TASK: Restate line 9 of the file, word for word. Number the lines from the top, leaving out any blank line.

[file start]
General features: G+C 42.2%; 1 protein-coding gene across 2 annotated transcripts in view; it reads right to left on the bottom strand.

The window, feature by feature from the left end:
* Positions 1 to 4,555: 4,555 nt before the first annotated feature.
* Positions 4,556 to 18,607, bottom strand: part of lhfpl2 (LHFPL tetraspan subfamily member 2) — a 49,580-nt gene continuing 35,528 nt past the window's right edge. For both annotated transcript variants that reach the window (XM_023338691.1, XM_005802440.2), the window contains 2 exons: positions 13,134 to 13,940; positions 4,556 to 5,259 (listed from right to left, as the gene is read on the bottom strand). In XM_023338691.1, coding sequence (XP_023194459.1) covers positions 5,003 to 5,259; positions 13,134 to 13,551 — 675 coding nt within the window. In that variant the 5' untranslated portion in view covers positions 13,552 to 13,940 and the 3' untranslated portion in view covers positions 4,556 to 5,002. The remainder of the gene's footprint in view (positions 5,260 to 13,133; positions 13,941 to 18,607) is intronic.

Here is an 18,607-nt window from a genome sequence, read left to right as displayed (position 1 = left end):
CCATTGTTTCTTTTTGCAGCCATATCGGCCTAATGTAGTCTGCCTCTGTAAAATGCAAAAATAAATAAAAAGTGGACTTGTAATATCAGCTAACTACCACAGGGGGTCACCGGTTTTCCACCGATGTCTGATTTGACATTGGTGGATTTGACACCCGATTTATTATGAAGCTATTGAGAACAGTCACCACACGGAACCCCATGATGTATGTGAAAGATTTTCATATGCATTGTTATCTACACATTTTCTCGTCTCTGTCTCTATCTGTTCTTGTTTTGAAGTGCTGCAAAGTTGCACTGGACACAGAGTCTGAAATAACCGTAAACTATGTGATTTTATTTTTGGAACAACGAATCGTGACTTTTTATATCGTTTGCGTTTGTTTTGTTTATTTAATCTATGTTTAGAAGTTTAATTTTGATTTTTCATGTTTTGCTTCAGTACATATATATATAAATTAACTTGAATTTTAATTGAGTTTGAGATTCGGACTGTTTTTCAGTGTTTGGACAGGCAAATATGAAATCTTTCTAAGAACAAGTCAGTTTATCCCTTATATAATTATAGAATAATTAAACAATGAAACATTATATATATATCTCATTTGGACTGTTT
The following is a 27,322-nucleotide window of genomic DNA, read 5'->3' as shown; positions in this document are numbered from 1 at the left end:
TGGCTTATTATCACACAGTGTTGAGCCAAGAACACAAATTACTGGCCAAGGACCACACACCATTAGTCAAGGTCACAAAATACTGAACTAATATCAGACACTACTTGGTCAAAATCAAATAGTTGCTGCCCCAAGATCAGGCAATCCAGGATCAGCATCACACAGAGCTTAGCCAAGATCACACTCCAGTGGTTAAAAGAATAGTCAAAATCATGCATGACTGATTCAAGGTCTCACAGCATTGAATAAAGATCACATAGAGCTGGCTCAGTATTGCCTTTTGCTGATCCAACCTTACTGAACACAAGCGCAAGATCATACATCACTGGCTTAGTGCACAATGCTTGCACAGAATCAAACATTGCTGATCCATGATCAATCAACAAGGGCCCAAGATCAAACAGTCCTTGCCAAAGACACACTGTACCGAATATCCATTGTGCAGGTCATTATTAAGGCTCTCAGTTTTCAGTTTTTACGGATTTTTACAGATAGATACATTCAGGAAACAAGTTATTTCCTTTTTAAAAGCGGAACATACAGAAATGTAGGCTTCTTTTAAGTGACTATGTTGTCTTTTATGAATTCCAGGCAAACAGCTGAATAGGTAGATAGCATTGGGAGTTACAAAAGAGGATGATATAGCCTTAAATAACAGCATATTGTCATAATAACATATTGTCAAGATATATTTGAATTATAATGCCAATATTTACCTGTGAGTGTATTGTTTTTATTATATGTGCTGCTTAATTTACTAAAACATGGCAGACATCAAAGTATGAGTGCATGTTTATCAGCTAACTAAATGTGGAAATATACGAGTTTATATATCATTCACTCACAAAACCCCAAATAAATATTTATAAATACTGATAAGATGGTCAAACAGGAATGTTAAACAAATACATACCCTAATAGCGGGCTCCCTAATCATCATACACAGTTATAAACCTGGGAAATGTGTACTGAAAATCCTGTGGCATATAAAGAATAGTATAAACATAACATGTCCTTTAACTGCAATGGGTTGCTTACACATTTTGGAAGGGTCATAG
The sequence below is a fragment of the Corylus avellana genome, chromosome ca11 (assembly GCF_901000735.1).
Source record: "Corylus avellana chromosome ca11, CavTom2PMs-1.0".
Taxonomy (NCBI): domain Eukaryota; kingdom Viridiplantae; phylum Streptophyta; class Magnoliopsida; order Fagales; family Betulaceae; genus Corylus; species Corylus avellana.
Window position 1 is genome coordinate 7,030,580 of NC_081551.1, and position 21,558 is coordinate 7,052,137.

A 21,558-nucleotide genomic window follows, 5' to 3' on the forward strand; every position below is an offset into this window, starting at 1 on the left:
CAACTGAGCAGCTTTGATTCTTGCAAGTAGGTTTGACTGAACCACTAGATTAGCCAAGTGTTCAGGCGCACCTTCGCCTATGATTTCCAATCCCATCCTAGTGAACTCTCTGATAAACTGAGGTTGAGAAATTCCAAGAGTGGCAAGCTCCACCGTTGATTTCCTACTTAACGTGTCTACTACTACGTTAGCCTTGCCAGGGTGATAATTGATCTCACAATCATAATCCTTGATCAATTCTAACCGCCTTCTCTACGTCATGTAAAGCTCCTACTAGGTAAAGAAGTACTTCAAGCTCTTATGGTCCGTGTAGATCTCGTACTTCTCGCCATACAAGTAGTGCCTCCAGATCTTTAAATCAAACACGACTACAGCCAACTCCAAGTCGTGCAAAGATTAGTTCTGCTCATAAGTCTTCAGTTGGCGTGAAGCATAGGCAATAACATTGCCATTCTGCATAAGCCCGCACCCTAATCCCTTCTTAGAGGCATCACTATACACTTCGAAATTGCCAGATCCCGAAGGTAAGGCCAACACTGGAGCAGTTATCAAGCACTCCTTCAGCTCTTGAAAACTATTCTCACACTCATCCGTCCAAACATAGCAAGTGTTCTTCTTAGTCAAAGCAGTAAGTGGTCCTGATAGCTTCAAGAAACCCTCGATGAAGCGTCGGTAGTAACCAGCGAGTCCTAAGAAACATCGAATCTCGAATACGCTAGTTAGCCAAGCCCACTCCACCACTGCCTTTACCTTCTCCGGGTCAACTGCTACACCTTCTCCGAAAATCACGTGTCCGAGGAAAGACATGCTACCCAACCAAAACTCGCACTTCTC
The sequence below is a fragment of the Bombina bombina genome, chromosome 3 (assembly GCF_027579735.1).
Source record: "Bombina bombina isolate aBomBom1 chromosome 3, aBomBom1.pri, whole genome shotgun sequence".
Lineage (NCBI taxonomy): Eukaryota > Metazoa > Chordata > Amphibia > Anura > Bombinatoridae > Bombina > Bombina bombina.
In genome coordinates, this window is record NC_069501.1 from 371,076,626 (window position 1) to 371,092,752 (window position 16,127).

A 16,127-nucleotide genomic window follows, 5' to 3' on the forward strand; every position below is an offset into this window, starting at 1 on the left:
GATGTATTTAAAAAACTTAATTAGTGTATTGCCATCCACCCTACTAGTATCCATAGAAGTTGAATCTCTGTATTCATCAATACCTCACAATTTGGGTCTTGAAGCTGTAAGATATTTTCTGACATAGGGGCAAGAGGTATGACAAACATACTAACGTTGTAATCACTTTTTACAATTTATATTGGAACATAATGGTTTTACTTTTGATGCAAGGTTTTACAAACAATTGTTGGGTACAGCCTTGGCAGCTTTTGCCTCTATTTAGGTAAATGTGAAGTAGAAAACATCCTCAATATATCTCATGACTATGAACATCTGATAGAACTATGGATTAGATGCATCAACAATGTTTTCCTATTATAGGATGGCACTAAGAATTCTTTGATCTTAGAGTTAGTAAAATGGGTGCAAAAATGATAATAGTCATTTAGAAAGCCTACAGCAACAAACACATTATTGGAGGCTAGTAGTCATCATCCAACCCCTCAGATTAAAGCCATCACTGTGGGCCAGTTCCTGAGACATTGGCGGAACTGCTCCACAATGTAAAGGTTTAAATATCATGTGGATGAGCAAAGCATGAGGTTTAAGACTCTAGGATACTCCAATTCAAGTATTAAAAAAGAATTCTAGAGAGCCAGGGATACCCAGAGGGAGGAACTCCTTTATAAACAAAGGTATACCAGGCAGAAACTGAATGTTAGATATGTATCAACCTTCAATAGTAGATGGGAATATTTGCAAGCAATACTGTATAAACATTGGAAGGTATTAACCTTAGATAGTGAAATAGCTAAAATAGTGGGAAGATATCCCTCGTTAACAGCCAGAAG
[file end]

The sequence below is a fragment of the Corylus avellana genome, chromosome ca11 (assembly GCF_901000735.1).